Those of us who are products of a yeshiva education have the words mipnei seiva takum ingrained in our minds. We rise from our seats when a rabbi ascends to the podium, we stand as a principal enters the classroom and we offer our seats to elderly people on the bus. Or at least we know we’re supposed to. Sometimes we look around the bus first, hoping someone else will give up their seat, because after having been on one’s feet all day who really wants to stand for another half hour?
But that doesn’t seem to be a problem in Peru. The moment an elderly woman boards the bus, her back hunched under the weight of a colorful blanket bulging with goods to sell, young people spring out of their seats. They don’t ask themselves, will someone get up first? They tell themselves, I am going to get up first.
Their eagerness soon rubbed off on me. I found myself becoming excited at the sight of an elderly person boarding the bus because of the opportunity to do a mitzvah. And I only needed to travel 3,600 miles to a place nearly devoid of Jews to experience this.
Combis don’t have a button to push or string to pull to let the driver know you want to get off at the next stop. They don’t have a printed map of the route. But they all have a sign plastered on the window next to the seats by the door, indicating that they are reserved for the elderly, the disabled, for pregnant women and women with small children. Peruvians certainly have their priorities straight.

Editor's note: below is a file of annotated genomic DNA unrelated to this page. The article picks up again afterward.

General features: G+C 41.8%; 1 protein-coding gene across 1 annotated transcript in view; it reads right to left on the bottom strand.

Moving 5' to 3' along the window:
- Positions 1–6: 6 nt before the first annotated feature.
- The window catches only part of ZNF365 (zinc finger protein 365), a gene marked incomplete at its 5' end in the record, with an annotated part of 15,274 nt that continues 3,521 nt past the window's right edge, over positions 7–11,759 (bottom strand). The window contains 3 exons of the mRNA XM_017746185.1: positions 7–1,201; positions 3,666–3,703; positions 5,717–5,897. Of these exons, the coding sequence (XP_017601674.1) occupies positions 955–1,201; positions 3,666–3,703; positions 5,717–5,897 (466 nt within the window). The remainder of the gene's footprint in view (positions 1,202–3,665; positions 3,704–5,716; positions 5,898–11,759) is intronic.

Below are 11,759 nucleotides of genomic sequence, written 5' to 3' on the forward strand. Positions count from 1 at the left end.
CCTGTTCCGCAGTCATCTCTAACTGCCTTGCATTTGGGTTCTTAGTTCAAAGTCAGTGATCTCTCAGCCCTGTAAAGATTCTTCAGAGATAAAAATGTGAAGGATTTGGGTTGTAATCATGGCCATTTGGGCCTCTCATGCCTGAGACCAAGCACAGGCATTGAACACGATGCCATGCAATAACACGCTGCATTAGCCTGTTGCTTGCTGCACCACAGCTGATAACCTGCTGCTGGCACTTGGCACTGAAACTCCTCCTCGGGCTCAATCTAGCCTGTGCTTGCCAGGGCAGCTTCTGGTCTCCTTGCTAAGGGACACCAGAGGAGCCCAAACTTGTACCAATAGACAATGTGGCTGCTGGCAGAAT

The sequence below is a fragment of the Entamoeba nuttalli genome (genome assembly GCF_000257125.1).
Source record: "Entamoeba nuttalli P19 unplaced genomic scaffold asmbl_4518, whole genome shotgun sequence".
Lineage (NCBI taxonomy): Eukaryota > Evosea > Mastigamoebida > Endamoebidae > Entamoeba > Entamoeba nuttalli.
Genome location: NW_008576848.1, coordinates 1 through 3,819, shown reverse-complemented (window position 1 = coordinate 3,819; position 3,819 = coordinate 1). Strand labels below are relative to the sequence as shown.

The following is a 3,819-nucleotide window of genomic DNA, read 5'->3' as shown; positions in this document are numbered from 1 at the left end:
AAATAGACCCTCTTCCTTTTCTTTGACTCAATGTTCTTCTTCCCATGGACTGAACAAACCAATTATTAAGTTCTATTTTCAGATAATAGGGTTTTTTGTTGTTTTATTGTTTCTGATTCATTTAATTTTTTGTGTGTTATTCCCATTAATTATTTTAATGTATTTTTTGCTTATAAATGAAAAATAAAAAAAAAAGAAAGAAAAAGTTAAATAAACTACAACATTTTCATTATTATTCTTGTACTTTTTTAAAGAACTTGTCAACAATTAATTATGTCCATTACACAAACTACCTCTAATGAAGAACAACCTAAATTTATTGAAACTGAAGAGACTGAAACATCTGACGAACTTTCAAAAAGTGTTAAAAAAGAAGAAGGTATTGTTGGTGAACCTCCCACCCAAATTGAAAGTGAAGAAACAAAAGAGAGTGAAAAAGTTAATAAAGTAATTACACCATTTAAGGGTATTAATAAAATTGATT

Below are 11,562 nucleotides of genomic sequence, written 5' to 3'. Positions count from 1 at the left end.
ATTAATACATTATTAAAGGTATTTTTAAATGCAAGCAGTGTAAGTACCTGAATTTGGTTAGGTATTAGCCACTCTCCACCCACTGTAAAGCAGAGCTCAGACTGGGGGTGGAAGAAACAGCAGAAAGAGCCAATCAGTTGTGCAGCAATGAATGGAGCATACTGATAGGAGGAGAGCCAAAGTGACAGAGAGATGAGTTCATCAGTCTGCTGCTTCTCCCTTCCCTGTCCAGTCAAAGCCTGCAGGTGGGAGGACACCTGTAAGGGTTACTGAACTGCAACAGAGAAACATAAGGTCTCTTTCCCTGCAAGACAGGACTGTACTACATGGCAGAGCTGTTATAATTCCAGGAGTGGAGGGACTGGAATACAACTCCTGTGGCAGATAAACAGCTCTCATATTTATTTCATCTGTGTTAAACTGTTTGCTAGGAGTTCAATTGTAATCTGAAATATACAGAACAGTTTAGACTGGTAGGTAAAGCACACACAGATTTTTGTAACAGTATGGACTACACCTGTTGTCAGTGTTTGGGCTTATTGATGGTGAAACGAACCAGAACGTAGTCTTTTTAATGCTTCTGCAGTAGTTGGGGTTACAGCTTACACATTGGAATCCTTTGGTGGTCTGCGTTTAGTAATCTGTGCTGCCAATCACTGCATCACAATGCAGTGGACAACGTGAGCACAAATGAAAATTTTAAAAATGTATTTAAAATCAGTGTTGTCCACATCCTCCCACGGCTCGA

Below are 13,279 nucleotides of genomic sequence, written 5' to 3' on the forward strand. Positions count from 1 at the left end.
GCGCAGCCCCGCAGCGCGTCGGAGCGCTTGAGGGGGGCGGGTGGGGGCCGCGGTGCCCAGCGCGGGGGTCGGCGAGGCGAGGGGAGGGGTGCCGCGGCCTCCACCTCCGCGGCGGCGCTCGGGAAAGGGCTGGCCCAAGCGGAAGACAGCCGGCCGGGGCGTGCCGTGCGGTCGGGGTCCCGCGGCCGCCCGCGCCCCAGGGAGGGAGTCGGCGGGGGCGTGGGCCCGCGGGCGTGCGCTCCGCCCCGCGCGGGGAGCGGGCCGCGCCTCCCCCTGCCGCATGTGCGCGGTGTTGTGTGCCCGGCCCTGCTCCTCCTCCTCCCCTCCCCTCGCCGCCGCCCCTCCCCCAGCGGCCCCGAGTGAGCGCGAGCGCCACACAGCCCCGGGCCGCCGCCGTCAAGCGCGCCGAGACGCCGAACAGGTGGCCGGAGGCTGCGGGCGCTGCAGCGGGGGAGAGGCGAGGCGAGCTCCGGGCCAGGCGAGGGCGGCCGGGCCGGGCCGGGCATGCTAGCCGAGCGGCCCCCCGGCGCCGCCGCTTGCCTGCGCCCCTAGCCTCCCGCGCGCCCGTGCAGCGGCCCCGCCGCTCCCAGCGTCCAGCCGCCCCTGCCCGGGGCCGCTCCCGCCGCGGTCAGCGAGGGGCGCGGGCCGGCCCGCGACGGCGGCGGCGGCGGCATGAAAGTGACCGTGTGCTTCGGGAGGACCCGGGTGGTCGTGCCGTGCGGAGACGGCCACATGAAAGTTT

And the assistant working at the door? He/she is doing a thousand things at once, often half-hanging out of the bus because the door won’t close due to overcrowding. But in one instance I saw the assistant do something remarkable. He was counting out change for passengers that had just gotten off, keeping track of who still needed to pay and what stops people needed to get off, and he was shouting out the bus route in an attempt to squeeze even more people inside the combi that couldn’t possibly fit anyone else.
And yet, he stopped all he was doing to make an announcement as an elderly woman squeezed her way onto the bus. Passengers! He cried. There is a señora who just boarded the bus who needs a seat. Who can give her their seat? Within seconds the woman had her choice of seats.
The assistants wowed me on more than one occasion. It seems as if combis never come to a complete stop, even when letting passengers on and off, and slowly roll away while the assistant is out on the sidewalk, attracting passengers. The assistant had just hopped back onto the moving bus this one time when he flung the door open and made as if to leap out once more. He shouted out onto the street, Señora, you dropped your scarf!
This is the country so infamous for stealing people’s possessions? Apparently they forgot to mention how good they are with returning lost possessions. I learned a lot of things in Peru- animal care, Spanish, independence… I just never expected one of those things to be the proper way to do chesed.Cheryl Geliebter